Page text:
When Should I Update My Estate Plan?

By: Robert J. Kurre, Esq.

An estate plan is dynamic in nature. A plan that was proper a few years ago (or maybe even yesterday) may no longer be appropriate. Many people assume that once they complete an estate plan, they need not do more. Unfortunately, I have seen many individuals who have outdated estate plans suffer significant financial loss. I recommend that an estate plan be revisited at least once every three years; however, an estate plan should be reviewed more frequently when changes in the law or your life circumstances dictate such a review.

Please keep in mind that no one will take a greater interest in updating your estate plan and protecting your estate from court costs, taxes and long-term care expenses than you will. For this reason, a prudent individual should be proactive in updating his or her estate plan. Let us examine some circumstances that may necessitate addressing your estate plan.

Life circumstances often dictate that an estate plan be revisited. For example, if a new marriage (or divorce) is contemplated, action is necessary to ensure that the marital partner is being treated as desired. In addition to addressing a pre-nuptial agreement (or separation agreement) and updating your Will, beneficiary designation forms for retirement accounts and life insurance policies as well as agent designations under a Health Care Proxy and Durable Power of Attorney should be re-examined. Similarly, if a child or grandchild is born, appropriate provisions should be made to ensure the child’s future by nominating a guardian as well as providing for the management of any funds which may be inherited by the minor. Additionally, if a beneficiary becomes disabled, is diagnosed with a serious illness or is suffering from deteriorating health, an estate plan should be updated to protect the disabled beneficiary’s eligibility for government benefits and make certain that ongoing decision making is in place without court involvement.

Many people are unaware of an extremely important provision which should be added to every Will – a “trigger trust”. A “trigger trust” provision in a Will can potentially protect a family’s life savings. It provides that in the event a beneficiary becomes disabled, the funds earmarked for that beneficiary will be put into a supplemental needs trust for the benefit of the disabled beneficiary. Our office drafts every Will with a “trigger trust” provision. Unfortunately, most people (and many attorneys) are not familiar with this protective measure and do not have it included as part of their estate plan. The result can be devastating as the funds inherited by the disabled beneficiary can be lost to the exorbitant costs of care for a disabled beneficiary. With the “trigger trust”, eligibility for government benefits can be maintained and the trust funds used to supplement government benefits and enhance the quality of life of the disabled beneficiary.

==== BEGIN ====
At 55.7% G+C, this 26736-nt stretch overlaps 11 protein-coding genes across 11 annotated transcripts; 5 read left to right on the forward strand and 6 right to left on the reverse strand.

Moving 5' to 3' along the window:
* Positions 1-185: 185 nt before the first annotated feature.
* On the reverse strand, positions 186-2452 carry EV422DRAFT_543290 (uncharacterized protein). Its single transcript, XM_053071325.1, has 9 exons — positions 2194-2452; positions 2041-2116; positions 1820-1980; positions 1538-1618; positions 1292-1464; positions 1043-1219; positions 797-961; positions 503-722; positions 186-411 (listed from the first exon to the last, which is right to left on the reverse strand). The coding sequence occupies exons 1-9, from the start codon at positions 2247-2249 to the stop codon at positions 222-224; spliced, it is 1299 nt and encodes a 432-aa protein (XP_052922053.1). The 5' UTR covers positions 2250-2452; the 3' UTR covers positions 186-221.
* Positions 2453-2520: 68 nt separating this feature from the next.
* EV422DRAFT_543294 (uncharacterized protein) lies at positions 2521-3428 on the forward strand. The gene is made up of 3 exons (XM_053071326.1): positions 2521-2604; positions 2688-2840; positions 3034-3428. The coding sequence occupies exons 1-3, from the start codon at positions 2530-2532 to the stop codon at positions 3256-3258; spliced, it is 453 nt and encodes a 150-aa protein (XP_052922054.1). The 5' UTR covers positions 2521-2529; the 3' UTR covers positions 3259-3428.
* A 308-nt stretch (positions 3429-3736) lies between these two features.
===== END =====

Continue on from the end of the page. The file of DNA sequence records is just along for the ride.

Changes in the law can also necessitate changes to an estate plan. For example, in June 2001, President Bush signed a new law which dramatically changed the estate tax law. As a result, the Federal and New York State estate tax thresholds are no longer at the same level. Married couples who executed their Wills prior to this change in the law may be in for a rude awakening in that New York State may be due estate taxes of tens of thousands of dollars upon the death of the first spouse due to the outdated estate tax planning provisions in their Wills. This problem can be remedied by updated Wills containing appropriate provisions.

I have given just a few examples of changes in life circumstances and the law which can lead to the necessity of updating an estate plan. To not remain diligent in updating your estate plan is to risk adverse financial consequences. A qualified elder law and estate planning attorney can analyze whether your elder law and estate planning documents currently meet the challenge of protecting your assets to the maximum extent allowed by law.